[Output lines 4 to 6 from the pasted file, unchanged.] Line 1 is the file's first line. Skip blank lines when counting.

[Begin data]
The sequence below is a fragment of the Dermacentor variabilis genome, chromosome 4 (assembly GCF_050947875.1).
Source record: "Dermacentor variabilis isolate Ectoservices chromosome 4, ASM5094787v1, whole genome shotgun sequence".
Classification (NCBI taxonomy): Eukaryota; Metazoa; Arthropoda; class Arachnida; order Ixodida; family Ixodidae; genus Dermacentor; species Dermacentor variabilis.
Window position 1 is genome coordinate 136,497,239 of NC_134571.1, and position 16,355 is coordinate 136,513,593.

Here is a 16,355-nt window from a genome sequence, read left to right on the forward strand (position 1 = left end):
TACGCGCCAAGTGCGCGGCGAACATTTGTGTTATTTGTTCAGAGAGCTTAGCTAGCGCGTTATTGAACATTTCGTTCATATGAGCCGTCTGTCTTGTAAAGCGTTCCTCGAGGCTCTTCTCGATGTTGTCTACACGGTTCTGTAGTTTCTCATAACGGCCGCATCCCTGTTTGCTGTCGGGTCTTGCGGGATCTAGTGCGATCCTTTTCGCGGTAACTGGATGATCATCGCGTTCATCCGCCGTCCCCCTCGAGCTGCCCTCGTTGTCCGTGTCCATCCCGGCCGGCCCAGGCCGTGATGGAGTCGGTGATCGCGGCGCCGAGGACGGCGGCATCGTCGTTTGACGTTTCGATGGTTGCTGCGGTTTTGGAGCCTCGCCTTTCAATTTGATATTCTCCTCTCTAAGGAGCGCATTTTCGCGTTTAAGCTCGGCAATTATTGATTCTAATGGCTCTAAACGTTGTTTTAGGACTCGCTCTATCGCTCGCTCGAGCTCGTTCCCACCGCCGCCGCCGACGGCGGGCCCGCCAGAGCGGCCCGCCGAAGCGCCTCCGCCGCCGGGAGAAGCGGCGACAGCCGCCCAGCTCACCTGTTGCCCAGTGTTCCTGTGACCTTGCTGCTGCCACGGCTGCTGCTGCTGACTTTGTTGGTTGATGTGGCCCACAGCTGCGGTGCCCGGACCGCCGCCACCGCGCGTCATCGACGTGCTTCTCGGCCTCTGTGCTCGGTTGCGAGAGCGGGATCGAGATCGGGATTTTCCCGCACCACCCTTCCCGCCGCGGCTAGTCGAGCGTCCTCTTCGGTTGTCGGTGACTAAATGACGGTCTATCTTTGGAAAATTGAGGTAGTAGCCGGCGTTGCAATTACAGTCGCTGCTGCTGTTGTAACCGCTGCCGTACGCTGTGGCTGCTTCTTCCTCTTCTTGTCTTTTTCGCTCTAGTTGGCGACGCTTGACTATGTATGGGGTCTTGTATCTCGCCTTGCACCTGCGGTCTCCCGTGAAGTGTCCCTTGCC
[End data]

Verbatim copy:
Window position 1 is genome coordinate 136,497,239 of NC_134571.1, and position 16,355 is coordinate 136,513,593.

Here is a 16,355-nt window from a genome sequence, read left to right on the forward strand (position 1 = left end):
TACGCGCCAAGTGCGCGGCGAACATTTGTGTTATTTGTTCAGAGAGCTTAGCTAGCGCGTTATTGAACATTTCGTTCATATGAGCCGTCTGTCTTGTAAAGCGTTCCTCGAGGCTCTTCTCGATGTTGTCTACACGGTTCTGTAGTTTCTCATAACGGCCGCATCCCTGTTTGCTGTCGGGTCTTGCGGGATCTAGTGCGATCCTTTTCGCGGTAACTGGATGATCATCGCGTTCATCCGCCGTCCCCCTCGAGCTGCCCTCGTTGTCCGTGTCCATCCCGGCCGGCCCAGGCCGTGATGGAGTCGGTGATCGCGGCGCCGAGGACGGCGGCATCGTCGTTTGACGTTTCGATGGTTGCTGCGGTTTTGGAGCCTCGCCTTTCAATTTGATATTCTCCTCTCTAAGGAGCGCATTTTCGCGTTTAAGCTCGGCAATTATTGATTCTAATGGCTCTAAACGTTGTTTTAGGACTCGCTCTATCGCTCGCTCGAGCTCGTTCCCACCGCCGCCGCCGACGGCGGGCCCGCCAGAGCGGCCCGCCGAAGCGCCTCCGCCGCCGGGAGAAGCGGCGACAGCCGCCCAGCTCACCTGTTGCCCAGTGTTCCTGTGACCTTGCTGCTGCCACGGCTGCTGCTGCTGACTTTGTTGGTTGATGTGGCCCACAGCTGCGGTGCCCGGACCGCCGCCACCGCGCGTCATCGACGTGCTTCTCGGCCTCTGTGCTCGGTTGCGAGAGCGGGATCGAGATCGGGATTTTCCCGCACCACCCTTCCCGCCGCGGCTAGTCGAGCGTCCTCTTCGGTTGTCGGTGACTAAATGACGGTCTATCTTTGGAAAATTGAGGTAGTAGCCGGCGTTGCAATTACAGTCGCTGCTGCTGTTGTAACCGCTGCCGTACGCTGTGGCTGCTTCTTCCTCTTCTTGTCTTTTTCGCTCTAGTTGGCGACGCTTGACTATGTATGGGGTCTTGTATCTCGCCTTGCACCTGCGGTCTCCCGTGAAGTGTCCCTTGCC